Stopping Metrorail Suicides
By Donald E. White
On Aug. 12, for the fifth time since June, someone was struck and killed apparently after intentionally stepping in front of a moving Metro train. Many people might agree with the Orange Line passenger who commented afterward: “There’s not really much the system can do about that kind of accident.” But Metrorail suicides are preventable.
The aviation industry has had a comparable success for years, thanks to the development of those clever enclosed passenger ramps known as “jet bridges.” These entryways channel passengers directly from waiting areas into airplane cabins, preventing the falls, injuries and even fatalities that can occur with the use of aircraft steps and moveable stairs.
If employed at subway stations, would such channeled access be more costly than the current open access? Yes. But would it be a workable solution despite large numbers of passengers? Again, yes. The benefits? A quick end to commonplace fatalities on subway platforms in Washington, New York and elsewhere.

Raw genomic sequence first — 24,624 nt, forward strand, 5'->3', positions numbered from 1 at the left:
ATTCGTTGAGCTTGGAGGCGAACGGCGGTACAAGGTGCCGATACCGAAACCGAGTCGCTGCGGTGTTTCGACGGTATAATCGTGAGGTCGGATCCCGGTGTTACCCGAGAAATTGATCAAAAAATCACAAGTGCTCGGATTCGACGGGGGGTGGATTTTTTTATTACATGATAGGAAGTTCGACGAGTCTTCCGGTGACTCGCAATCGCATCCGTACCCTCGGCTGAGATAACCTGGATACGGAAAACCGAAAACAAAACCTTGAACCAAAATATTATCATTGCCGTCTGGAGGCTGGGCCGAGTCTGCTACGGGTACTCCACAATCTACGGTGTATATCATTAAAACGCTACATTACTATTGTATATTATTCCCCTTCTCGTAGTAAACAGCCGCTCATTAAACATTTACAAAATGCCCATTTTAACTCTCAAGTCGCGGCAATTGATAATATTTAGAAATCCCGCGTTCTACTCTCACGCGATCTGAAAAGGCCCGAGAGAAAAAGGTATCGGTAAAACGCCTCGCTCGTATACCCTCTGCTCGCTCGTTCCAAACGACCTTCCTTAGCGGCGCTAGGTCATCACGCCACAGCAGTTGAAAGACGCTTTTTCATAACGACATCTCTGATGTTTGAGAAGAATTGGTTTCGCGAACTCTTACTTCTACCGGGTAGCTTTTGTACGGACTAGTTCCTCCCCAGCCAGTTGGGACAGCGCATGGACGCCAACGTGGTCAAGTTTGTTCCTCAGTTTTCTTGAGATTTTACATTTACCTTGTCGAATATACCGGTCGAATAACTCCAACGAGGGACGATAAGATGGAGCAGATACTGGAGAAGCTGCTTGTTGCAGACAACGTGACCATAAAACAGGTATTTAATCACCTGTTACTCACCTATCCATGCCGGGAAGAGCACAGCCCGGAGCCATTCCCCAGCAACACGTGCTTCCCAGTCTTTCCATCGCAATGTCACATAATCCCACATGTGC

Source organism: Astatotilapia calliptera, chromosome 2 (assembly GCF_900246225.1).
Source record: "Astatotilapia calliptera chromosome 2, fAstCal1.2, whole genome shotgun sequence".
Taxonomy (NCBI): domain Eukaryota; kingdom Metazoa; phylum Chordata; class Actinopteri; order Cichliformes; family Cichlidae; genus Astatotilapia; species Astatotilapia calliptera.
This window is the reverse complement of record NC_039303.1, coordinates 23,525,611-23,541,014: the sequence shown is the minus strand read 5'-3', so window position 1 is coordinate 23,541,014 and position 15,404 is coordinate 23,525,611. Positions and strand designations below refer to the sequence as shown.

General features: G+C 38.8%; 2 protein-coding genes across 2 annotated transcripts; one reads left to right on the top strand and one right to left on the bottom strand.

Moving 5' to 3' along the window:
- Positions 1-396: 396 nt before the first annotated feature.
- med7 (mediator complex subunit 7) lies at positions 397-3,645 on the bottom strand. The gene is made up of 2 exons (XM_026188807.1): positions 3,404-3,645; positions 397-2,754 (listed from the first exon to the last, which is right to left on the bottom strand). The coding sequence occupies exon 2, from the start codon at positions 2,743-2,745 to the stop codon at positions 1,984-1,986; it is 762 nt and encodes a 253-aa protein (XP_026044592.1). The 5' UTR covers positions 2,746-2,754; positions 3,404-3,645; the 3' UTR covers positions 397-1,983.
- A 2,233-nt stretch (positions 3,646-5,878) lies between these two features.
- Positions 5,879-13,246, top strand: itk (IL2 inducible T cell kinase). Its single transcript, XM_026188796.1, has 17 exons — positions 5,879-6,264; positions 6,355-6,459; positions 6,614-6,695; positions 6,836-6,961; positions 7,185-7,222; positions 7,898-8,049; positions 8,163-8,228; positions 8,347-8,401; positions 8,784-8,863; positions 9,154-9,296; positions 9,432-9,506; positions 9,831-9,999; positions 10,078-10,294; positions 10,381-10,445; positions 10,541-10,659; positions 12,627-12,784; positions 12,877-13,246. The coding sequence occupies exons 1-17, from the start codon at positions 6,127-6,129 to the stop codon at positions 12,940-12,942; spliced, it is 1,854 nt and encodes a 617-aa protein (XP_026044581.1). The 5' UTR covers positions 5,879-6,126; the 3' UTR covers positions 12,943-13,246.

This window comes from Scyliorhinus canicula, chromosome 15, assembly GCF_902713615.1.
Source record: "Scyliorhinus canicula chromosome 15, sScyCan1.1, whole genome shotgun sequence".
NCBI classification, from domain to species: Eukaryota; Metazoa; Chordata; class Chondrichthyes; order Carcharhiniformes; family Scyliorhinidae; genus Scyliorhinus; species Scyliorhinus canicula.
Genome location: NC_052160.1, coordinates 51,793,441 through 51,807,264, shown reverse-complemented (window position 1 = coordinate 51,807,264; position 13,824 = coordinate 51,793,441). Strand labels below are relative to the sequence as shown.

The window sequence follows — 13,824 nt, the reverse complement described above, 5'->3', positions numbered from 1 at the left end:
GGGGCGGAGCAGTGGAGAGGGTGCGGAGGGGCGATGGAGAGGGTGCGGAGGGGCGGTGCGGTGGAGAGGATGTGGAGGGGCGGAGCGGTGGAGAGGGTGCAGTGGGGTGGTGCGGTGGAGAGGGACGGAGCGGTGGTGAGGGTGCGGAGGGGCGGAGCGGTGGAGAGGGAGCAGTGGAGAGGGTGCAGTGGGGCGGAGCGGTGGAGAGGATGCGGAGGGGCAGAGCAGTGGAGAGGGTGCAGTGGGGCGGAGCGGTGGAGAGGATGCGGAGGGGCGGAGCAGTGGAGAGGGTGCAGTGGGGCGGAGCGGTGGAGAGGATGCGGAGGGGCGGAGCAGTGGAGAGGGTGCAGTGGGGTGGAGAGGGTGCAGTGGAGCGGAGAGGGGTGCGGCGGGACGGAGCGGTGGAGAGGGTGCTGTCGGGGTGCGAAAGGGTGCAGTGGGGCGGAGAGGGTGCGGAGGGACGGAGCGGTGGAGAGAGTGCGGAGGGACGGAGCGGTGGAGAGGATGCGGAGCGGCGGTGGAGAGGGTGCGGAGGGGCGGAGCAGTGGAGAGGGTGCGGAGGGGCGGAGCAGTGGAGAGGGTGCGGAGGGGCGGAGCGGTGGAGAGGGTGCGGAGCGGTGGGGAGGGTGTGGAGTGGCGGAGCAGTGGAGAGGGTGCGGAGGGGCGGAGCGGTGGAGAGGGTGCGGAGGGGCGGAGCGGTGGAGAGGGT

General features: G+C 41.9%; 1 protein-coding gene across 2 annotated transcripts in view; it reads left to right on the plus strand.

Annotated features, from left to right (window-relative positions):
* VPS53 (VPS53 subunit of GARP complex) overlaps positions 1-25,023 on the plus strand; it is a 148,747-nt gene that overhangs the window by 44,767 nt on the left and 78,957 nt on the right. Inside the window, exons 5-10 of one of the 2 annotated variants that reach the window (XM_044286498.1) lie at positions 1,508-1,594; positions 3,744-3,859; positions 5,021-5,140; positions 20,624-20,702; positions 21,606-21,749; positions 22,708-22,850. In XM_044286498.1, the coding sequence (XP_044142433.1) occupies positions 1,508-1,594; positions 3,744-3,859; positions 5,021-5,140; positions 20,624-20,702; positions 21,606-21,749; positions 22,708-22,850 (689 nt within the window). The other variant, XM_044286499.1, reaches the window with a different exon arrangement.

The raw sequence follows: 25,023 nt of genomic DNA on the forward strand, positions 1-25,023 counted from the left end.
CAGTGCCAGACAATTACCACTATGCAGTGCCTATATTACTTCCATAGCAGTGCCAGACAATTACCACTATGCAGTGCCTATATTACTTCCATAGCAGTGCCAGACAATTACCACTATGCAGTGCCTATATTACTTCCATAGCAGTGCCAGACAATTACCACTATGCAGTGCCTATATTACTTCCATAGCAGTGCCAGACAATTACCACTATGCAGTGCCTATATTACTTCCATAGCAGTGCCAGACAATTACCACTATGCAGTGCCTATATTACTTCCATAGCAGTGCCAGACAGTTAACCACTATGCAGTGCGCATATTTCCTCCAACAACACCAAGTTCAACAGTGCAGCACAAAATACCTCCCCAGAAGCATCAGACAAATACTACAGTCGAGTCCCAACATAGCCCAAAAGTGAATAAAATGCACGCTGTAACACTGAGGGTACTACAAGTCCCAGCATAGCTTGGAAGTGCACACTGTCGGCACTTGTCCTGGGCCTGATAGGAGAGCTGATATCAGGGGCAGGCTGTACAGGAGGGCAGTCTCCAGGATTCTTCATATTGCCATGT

How could Metro adapt its stations to do this? It could wall off platform edges and install sliding doors that only opened when aligned with newly arrived subway cars. This concept has worked well for about a century now to ensure the safe use of another people-moving mechanism. It’s called the elevator. Hall doors open in tandem with interlocked car doors, after the elevator car has arrived and leveled with the floor, so there is no oppportunity for passengers to step downward to their deaths, intentional or otherwise.
One added benefit? Such platform walls would provide Metro with abundant advertising space to sell, which could offset the costs of their installation.
The writer is director of safety and security at the Northern Virginia Mental Health Institute and a former safety investigator with the U.S. Transportation Department.
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